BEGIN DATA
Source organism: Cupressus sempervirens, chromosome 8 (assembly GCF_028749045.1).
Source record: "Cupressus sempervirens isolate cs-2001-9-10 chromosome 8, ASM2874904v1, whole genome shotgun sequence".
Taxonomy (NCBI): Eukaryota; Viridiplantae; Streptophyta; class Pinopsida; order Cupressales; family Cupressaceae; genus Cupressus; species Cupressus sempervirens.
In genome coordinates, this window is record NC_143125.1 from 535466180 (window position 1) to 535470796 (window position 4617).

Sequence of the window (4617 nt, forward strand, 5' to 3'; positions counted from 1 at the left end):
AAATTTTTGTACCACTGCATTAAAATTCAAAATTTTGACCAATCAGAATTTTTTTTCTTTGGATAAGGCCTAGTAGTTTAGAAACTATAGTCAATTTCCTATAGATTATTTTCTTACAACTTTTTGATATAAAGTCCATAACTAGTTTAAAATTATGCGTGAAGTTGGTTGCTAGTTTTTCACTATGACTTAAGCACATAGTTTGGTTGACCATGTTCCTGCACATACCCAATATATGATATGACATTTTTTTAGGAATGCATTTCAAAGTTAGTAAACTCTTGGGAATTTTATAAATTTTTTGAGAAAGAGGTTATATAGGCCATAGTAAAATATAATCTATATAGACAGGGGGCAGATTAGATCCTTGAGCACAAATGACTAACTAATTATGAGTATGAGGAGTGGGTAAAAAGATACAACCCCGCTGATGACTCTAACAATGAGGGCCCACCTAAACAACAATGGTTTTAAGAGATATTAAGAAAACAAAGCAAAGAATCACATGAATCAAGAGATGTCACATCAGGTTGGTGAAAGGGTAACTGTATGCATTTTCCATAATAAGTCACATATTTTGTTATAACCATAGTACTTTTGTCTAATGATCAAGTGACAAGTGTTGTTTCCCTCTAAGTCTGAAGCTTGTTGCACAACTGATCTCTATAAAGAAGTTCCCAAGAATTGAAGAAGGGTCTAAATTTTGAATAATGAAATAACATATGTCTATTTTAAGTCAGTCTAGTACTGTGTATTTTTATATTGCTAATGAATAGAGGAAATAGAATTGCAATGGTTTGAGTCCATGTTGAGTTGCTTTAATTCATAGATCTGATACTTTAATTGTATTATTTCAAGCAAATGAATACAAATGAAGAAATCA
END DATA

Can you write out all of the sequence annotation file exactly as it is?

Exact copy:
Source organism: Cupressus sempervirens, chromosome 8 (assembly GCF_028749045.1).
Source record: "Cupressus sempervirens isolate cs-2001-9-10 chromosome 8, ASM2874904v1, whole genome shotgun sequence".
Taxonomy (NCBI): Eukaryota; Viridiplantae; Streptophyta; class Pinopsida; order Cupressales; family Cupressaceae; genus Cupressus; species Cupressus sempervirens.
In genome coordinates, this window is record NC_143125.1 from 535466180 (window position 1) to 535470796 (window position 4617).

Sequence of the window (4617 nt, forward strand, 5' to 3'; positions counted from 1 at the left end):
AAATTTTTGTACCACTGCATTAAAATTCAAAATTTTGACCAATCAGAATTTTTTTTCTTTGGATAAGGCCTAGTAGTTTAGAAACTATAGTCAATTTCCTATAGATTATTTTCTTACAACTTTTTGATATAAAGTCCATAACTAGTTTAAAATTATGCGTGAAGTTGGTTGCTAGTTTTTCACTATGACTTAAGCACATAGTTTGGTTGACCATGTTCCTGCACATACCCAATATATGATATGACATTTTTTTAGGAATGCATTTCAAAGTTAGTAAACTCTTGGGAATTTTATAAATTTTTTGAGAAAGAGGTTATATAGGCCATAGTAAAATATAATCTATATAGACAGGGGGCAGATTAGATCCTTGAGCACAAATGACTAACTAATTATGAGTATGAGGAGTGGGTAAAAAGATACAACCCCGCTGATGACTCTAACAATGAGGGCCCACCTAAACAACAATGGTTTTAAGAGATATTAAGAAAACAAAGCAAAGAATCACATGAATCAAGAGATGTCACATCAGGTTGGTGAAAGGGTAACTGTATGCATTTTCCATAATAAGTCACATATTTTGTTATAACCATAGTACTTTTGTCTAATGATCAAGTGACAAGTGTTGTTTCCCTCTAAGTCTGAAGCTTGTTGCACAACTGATCTCTATAAAGAAGTTCCCAAGAATTGAAGAAGGGTCTAAATTTTGAATAATGAAATAACATATGTCTATTTTAAGTCAGTCTAGTACTGTGTATTTTTATATTGCTAATGAATAGAGGAAATAGAATTGCAATGGTTTGAGTCCATGTTGAGTTGCTTTAATTCATAGATCTGATACTTTAATTGTATTATTTCAAGCAAATGAATACAAATGAAGAAATCA